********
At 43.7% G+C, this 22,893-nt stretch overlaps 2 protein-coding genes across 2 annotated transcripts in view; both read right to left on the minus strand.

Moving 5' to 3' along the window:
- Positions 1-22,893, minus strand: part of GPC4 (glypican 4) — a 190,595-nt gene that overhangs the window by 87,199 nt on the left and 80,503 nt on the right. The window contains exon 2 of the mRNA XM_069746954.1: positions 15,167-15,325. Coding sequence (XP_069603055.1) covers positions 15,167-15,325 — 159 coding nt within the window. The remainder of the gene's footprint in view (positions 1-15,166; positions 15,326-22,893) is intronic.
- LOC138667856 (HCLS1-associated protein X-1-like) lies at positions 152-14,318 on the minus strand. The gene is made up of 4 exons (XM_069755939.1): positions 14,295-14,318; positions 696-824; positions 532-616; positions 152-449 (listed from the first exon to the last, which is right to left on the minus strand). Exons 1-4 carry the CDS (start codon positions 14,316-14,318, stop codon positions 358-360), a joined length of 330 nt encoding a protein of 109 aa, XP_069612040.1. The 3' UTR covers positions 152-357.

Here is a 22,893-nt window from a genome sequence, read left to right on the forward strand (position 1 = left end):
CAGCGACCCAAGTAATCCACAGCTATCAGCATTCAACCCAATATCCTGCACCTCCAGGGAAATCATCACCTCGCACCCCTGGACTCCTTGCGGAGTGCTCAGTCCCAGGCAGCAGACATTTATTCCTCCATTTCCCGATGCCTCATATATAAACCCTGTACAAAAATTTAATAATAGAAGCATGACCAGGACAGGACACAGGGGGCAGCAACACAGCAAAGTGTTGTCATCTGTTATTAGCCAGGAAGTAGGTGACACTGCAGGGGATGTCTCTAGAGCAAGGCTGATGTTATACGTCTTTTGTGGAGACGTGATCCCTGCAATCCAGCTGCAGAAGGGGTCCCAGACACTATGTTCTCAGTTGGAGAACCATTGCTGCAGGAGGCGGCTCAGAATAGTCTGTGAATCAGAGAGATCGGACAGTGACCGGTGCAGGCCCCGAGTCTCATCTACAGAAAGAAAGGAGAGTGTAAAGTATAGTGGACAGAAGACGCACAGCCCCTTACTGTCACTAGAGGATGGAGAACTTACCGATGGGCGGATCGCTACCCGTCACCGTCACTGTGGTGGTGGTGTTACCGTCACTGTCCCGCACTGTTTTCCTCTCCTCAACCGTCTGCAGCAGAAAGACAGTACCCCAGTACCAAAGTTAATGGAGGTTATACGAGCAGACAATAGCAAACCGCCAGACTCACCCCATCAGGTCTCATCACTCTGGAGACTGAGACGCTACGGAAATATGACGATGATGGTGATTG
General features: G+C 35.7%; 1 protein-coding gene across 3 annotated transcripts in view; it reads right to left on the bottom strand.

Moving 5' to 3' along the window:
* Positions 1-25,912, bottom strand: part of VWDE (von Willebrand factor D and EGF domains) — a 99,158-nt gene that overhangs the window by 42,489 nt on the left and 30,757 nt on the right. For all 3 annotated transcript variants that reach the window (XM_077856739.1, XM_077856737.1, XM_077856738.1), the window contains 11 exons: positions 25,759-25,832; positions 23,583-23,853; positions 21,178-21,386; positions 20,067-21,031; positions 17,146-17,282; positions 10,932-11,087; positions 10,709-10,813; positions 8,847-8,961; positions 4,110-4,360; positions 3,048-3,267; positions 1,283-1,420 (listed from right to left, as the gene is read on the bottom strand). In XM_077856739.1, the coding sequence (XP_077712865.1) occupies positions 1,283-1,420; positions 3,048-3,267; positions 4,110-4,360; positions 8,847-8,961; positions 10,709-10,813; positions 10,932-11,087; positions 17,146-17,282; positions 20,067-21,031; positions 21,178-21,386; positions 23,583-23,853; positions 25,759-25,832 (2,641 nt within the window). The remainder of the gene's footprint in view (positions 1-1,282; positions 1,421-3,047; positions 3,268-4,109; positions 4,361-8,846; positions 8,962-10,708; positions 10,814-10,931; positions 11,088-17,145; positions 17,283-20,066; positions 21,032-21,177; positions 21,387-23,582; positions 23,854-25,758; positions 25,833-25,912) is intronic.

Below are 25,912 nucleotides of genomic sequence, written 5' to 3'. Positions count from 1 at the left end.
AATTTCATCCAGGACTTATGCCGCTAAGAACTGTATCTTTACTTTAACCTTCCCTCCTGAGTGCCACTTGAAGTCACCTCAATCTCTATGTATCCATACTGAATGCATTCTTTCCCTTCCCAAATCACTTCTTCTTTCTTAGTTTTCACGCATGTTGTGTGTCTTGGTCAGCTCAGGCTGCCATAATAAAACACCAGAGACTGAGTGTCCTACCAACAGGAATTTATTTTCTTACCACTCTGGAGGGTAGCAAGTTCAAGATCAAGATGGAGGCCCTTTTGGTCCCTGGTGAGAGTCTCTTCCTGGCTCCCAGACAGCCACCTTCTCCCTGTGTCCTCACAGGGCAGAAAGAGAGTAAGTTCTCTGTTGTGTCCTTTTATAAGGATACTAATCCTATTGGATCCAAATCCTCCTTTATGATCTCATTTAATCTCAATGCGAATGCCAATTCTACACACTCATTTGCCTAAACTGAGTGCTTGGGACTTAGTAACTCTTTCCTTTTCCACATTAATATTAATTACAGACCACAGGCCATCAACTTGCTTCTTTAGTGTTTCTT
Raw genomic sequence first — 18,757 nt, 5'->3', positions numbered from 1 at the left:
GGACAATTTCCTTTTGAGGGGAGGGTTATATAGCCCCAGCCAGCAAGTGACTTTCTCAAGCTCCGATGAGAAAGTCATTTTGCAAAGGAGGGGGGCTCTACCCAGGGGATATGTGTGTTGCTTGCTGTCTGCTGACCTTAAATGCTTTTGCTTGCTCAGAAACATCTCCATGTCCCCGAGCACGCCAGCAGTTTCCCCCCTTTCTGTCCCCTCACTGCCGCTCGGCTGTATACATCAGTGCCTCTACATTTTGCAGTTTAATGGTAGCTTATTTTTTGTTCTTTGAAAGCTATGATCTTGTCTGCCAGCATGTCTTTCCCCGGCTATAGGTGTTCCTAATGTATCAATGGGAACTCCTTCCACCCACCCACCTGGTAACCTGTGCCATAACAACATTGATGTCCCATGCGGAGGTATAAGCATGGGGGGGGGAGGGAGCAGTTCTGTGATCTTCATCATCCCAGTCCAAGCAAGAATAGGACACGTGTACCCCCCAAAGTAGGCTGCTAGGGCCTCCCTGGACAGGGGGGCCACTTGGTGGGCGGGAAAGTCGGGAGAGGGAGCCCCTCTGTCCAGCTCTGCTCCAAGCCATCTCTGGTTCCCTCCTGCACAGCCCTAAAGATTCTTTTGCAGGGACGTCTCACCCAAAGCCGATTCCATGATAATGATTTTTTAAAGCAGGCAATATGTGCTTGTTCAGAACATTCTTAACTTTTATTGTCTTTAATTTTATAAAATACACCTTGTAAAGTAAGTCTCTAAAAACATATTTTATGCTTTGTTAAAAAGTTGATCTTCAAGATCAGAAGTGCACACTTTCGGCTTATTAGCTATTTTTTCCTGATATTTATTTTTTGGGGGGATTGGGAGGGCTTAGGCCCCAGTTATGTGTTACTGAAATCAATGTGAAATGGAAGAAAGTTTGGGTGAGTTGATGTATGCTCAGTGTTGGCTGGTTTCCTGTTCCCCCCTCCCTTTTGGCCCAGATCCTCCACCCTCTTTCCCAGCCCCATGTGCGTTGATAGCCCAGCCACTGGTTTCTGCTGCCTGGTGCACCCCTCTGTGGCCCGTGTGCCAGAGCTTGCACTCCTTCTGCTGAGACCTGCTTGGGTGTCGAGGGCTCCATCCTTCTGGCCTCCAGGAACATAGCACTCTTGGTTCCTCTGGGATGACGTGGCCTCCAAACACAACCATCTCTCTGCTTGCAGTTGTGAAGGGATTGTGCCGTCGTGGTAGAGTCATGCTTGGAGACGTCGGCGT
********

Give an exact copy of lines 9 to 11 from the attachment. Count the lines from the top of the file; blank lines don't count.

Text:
* Positions 1-25,912, bottom strand: part of VWDE (von Willebrand factor D and EGF domains) — a 99,158-nt gene that overhangs the window by 42,489 nt on the left and 30,757 nt on the right. For all 3 annotated transcript variants that reach the window (XM_077856739.1, XM_077856737.1, XM_077856738.1), the window contains 11 exons: positions 25,759-25,832; positions 23,583-23,853; positions 21,178-21,386; positions 20,067-21,031; positions 17,146-17,282; positions 10,932-11,087; positions 10,709-10,813; positions 8,847-8,961; positions 4,110-4,360; positions 3,048-3,267; positions 1,283-1,420 (listed from right to left, as the gene is read on the bottom strand). In XM_077856739.1, the coding sequence (XP_077712865.1) occupies positions 1,283-1,420; positions 3,048-3,267; positions 4,110-4,360; positions 8,847-8,961; positions 10,709-10,813; positions 10,932-11,087; positions 17,146-17,282; positions 20,067-21,031; positions 21,178-21,386; positions 23,583-23,853; positions 25,759-25,832 (2,641 nt within the window). The remainder of the gene's footprint in view (positions 1-1,282; positions 1,421-3,047; positions 3,268-4,109; positions 4,361-8,846; positions 8,962-10,708; positions 10,814-10,931; positions 11,088-17,145; positions 17,283-20,066; positions 21,032-21,177; positions 21,387-23,582; positions 23,854-25,758; positions 25,833-25,912) is intronic.

Below are 25,912 nucleotides of genomic sequence, written 5' to 3'. Positions count from 1 at the left end.
AATTTCATCCAGGACTTATGCCGCTAAGAACTGTATCTTTACTTTAACCTTCCCTCCTGAGTGCCACTTGAAGTCACCTCAATCTCTATGTATCCATACTGAATGCATTCTTTCCCTTCCCAAATCACTTCTTCTTTCTTAGTTTTCACGCATGTTGTGTGTCTTGGTCAGCTCAGGCTGCCATAATAAAACACCAGAGACTGAGTGTCCTACCAACAGGAATTTATTTTCTTACCACTCTGGAGGGTAGCAAGTTCAAGATCAAGATGGAGGCCCTTTTGGTCCCTGGTGAGAGTCTCTTCCTGGCTCCCAGACAGCCACCTTCTCCCTGTGTCCTCACAGGGCAGAAAGAGAGTAAGTTCTCTGTTGTGTCCTTTTATAAGGATACTAATCCTATTGGATCCAAATCCTCCTTTATGATCTCATTTAATCTCAATGCGAATGCCAATTCTACACACTCATTTGCCTAAACTGAGTGCTTGGGACTTAGTAACTCTTTCCTTTTCCACATTAATATTAATTACAGACCACAGGCCATCAACTTGCTTCTTTAGTGTTTCTT